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Ashikaider

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About Ashikaider

  • Rank
    Newbie

Converted

  • RPG Biography
    I've run and played various iterations of D&D,
  • Current games
    Nothing right now.
  • Location
    Springfield, MO
  • Blurb
    I've played and run various iterations of D&D, Ran CoC 5th once, and played in an online 7e game. In addition, I ran a short Champions 2e game (that probably had some 3e in it). I have interest in old school games, even if I'm not sure what to do with them. I have played more recent games like Savage Worlds (and played quite a bit of Deadlands as well), but one of the more recent games that I've run was Star Wars D6 1e.

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  1. On the subject of pulp, the magazines had been around for for decades before the tropes that constitute the modern conception of 'pulp'. In fact, CoC can be considered as a type/genre of pulp, and pulp from the late 1910s to the 1920s has the possibility of being different from what became popular in the 30s. In fact, at one point there were people who considered the tonal change of pulp to hard sf in Astounding magazine to be the beginning of the 'Golden Age of Science Fiction'. That's all well and fine, but it does disregard the hard work of the writers beforehand who quite lite
  2. I agree with your suggestion about Sanity. It wouldn't come up constantly, as in a regular CoC game, but some of the stuff that could crop up could be a bit much for average person of a hundred years ago, even if they were veterans of the Great War. So your stress system might be what's needed there. I used to play/run a lot of Savage Worlds, and the included chart for characters who failed a Guts/Spirit check had some great reactions to not being able to handle weird stuff, with my favorite being that the character goes insane, and comes out of the other side able to function normally, but st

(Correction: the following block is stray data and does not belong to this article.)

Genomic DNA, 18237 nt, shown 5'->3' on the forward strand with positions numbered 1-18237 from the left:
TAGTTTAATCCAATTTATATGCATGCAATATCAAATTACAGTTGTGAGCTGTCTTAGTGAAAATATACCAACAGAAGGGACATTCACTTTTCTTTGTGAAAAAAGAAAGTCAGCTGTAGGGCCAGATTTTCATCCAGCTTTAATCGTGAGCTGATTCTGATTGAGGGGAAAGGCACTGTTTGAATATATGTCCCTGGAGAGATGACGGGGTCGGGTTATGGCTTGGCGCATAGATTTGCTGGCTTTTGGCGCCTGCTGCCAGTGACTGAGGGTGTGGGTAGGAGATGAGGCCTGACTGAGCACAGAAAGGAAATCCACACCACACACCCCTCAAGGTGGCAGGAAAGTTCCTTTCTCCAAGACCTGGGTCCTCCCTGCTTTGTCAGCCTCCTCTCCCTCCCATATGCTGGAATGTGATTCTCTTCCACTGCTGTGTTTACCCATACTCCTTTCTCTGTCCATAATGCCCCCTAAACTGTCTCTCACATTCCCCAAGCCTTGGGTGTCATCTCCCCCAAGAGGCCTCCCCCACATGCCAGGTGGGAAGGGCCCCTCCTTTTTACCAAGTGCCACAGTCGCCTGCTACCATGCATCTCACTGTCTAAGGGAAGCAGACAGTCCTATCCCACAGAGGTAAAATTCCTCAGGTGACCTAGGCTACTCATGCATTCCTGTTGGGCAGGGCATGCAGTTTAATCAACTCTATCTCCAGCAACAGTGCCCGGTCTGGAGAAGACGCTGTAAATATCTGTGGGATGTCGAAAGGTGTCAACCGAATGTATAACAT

3. I think Pulp Cthulhu might be a little too action-packed for what I have in mind. Like I said in the first post, I just want to do simple mysteries with average people getting caught up in the weird science of the nineteen-teens and the roaring 20s. I realized that I mentioned cliffhangers in the first post, having thought about it, I realised that one can do cliffhangers that aren't physically perilous, but could cause complications. One example I thought of was of Poirot (it might be interesting to run CoC for post Holmesian mysteries), going to the store and finding out that the
  4. Well, the one thing that I can say about a lot of early pulp sf is that with the exception of interplanetary stories, a large majority of them were set in a then contemporaneous setting, with the only major changes being the subject of the story, beit a mad science invention, a normal piece of technology running amok, or an alien visitor/invader. So a roughly historically accurate setting would be something that would fit this idea like a glove. Even some of the SF written in 40s had a similar feeling to them. One example of this would be Henry Kuttner's "Robots Have No Tails", a collecti
  5. I recently ordered the new starter set (which should arrive on Thursday). My main reason for this was that due to circumstances most of my game books are packed away and in some cases, in storage. Also, sometimes I just want to buy new gaming stuff, and recent years output has failed to pique my interest (one of more recent acquisitions I made was the Star Wars D6 anniversary set, which was fun to run, and is probably fun to play with. The others were something of a disappointment - - one didn't pay off with material, and the other felt like there was too much to do to have something that I'd
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